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Throne

THRONE, a royal, viceregal, or episcopal chair of state standing upon a dais or platform. Formerly the platform, with the steps leading up to it, was comprised in the significance of the word hence the familiar expression to " mount the throne." The ceremonial induction of a sovereign into his throne is one of the usual solemnities of a coronation, while enthronization of the bishop in his cathedral is the final observance in the making of a diocesan. The throne, which is of immemorial antiquity, is the universal ancestor of all chairs, which were for long symbols of authority and rule. In early days and in Oriental countries thrones were of barbaric magnificence. Solomon's was of ivory " overlaid with the best gold." There were two figures of lions at the sides, with two other lions on each of the six steps. The remains of a throne in rock-crystal were found in the ruins of Sennacherib's palace. The Persian throne made for Abbas the Great was of white marble. This monarch appears to have had a nice taste in thrones, for in 1605 he presented one to the Russian tsar Boris which is covered with sheets of gold and decorated with precious stones and pearls. Tsar Michael Feodorovitch, grandfather of Peter the Great, outdid even this magnificence, for his " golden throne " is set with eight thousand turquoises, fifteen hundred rubies, four great amethysts and two large topazes. One of the glories of Delhi, until it was sacked by Nadir Shah, was the " peacock throne," the value THRUM-EYED. THRUSH of which was estimated, perhaps with some Eastern exuberance, at twelve millions sterling. It was ascended by silver steps and stood on golden feet set with jewels. It obtained its name from the two open peacocks* tails composed of magnificent diamonds, rubies, and other stones which formed part of its appurtenances. Apparently it was made for Shah Jahan by the French designer of the Taj Mahal. According to that veracious chronicler, Sir John Mandeville, the seven steps of the throne of Prester John were respectively of Onyx, crystal, green jasper, amethyst, sardonyx, cornelian and chrysolite. They were bordered with gold and set with pearls. The throne itself was of gold enriched with jewels. Ranjit Singh's golden throne it is of wood covered with plates of gold is in the possession of the British Crown. European thrones were usually more modest in conception and less barbaric in execution than those, real or legendary, of the East. The medieval emperors of Byzantium had, however, imbibed a good deal of the Orient, and their famous throne, which is supposed to have been imitated from, as well as named after, that of Solomon, was guarded by golden lions, which rose to their feet and roared when some artful mechanism was set in motion. An exceedingly ancient chair of state is the so-called throne of Dagobert (see CHAIR). The most recent writers on this remarkable relic suggest that it is a bronze copy of Dagobert's golden throne. However that? may be, there can be no doubt that it possesses at least one illustrious modern association, for Napoleon sat in it when he distributed the first decorations of the Legion of Honour in his camp at Boulogne in 1804. The throne which Napoleo 1 had made for himself was a heavy gilded chair with an abundance of Egyptian ornament, lions' heads and imperial eagles. One of the many curiosities of a conclave for the electing of a Pope is that every cardinal present occupies a throne, since, during the vacancy of the Holy See, each member of the Sacred College is a potential sovereign. When the election has taken place the canopy of every throne is lowered, with the exception of that occupied by the new pontiff. The palaces of the great Roman nobles contained and still in some cases contain a throne for use in the event of a visit from the pope. The papal throne itself is an antique bronze chair which stands in St Peter's. Embassies frequently contain a throne for the use of the sovereign in whose territory the building technically stands. No ancient thronechair pertains to the British monarchy; the coronation chair is not, properly speaking, a throne, since it is used only during a portion of the coronation ceremonies. The actual throne of Great Britain is the oaken Gothic chair in the House of Lords occupied by the sovereign at the opening and prorogation of parliament.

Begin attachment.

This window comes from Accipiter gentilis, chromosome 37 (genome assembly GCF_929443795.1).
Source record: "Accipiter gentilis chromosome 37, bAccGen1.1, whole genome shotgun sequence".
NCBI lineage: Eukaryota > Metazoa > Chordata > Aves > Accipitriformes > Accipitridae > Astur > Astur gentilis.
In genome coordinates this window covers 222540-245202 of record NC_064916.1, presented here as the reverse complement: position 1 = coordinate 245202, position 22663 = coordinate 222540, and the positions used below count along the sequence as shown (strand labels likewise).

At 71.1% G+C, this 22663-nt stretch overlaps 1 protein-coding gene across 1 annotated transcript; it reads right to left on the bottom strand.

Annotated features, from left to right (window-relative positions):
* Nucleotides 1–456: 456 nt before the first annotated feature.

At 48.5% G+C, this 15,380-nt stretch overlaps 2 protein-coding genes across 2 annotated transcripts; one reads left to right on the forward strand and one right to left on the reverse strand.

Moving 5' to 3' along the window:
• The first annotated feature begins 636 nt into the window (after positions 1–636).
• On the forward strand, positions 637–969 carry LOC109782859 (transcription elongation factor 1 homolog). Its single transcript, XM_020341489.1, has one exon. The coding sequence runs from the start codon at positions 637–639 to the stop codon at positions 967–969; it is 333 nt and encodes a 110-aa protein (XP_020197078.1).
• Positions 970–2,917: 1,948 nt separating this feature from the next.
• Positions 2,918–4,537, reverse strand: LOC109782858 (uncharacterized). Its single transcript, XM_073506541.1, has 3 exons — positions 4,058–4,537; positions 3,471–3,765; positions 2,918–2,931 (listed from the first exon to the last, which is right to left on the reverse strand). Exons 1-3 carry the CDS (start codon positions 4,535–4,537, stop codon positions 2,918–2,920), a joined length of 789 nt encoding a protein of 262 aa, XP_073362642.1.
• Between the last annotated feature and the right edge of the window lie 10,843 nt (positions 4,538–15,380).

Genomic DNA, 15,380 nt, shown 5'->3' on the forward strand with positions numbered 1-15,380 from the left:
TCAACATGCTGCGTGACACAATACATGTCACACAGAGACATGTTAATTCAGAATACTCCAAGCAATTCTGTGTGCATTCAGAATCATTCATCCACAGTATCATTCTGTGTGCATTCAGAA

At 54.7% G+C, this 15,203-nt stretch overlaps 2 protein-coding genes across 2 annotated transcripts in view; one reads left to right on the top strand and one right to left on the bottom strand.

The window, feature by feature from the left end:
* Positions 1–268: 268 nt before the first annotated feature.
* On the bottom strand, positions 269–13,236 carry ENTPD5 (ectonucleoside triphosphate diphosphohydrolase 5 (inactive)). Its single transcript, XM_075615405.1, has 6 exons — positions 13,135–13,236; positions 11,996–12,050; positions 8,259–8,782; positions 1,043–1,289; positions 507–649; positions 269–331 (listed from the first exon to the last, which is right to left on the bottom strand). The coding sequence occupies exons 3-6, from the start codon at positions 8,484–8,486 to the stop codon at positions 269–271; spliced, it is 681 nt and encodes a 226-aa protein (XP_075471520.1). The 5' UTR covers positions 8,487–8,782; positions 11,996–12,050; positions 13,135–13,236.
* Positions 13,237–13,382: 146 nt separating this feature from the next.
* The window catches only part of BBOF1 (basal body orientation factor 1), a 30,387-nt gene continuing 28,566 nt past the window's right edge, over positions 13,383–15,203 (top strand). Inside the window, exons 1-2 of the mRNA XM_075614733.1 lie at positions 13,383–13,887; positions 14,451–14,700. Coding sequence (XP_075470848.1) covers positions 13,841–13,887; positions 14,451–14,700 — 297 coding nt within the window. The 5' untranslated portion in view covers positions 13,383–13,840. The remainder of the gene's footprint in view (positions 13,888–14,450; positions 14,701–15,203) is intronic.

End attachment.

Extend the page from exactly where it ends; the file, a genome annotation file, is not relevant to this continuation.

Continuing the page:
Note - this article incorporates content from Encyclopaedia Britannica, Eleventh Edition, (1910-1911)

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